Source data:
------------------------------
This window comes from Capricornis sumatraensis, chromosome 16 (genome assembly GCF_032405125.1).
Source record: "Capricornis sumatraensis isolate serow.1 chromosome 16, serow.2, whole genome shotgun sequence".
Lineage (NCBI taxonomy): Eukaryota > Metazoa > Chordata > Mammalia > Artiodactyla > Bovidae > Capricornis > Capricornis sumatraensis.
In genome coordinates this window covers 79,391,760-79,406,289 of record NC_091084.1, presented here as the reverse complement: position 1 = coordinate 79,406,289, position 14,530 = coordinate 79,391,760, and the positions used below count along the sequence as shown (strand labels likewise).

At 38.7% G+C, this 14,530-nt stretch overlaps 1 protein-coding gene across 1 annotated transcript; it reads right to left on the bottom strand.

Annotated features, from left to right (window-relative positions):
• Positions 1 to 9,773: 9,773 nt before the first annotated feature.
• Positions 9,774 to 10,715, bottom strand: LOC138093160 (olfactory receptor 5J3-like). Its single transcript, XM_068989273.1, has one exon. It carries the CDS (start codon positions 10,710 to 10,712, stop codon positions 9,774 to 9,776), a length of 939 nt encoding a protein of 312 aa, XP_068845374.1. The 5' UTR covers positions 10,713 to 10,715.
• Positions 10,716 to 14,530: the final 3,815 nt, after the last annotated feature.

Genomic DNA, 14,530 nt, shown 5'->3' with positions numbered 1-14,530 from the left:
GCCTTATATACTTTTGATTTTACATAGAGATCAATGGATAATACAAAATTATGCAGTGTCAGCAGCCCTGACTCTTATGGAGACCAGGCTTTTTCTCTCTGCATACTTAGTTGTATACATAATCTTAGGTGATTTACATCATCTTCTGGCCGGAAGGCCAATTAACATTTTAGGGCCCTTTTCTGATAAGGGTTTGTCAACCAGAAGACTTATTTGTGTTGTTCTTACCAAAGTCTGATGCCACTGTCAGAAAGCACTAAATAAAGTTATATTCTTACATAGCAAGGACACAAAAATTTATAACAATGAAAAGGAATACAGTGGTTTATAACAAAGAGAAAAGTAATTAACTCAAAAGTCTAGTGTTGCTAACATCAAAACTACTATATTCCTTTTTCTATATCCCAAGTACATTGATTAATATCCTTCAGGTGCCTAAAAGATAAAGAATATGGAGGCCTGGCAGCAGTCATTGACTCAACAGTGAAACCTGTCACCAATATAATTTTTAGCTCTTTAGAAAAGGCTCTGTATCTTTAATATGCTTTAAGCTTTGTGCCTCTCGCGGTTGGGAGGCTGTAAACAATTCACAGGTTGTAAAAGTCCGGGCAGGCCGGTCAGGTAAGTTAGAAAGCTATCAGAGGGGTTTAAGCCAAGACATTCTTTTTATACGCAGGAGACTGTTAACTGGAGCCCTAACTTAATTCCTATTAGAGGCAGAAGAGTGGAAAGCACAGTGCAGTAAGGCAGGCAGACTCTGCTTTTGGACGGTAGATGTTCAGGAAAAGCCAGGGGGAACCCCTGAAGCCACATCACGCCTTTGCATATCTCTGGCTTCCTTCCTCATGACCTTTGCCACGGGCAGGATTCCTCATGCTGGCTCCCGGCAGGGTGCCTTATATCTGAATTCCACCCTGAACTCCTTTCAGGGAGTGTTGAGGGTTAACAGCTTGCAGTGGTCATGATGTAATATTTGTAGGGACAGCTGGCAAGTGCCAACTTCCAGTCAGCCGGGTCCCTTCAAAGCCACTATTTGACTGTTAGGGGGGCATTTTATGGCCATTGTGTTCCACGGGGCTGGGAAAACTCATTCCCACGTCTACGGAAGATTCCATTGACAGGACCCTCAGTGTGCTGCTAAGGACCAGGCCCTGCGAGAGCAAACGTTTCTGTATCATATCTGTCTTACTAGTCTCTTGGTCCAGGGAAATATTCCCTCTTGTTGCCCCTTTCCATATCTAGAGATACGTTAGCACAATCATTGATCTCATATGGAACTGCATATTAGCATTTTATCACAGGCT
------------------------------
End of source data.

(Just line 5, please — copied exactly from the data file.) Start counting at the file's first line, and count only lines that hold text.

At 38.7% G+C, this 14,530-nt stretch overlaps 1 protein-coding gene across 1 annotated transcript; it reads right to left on the bottom strand.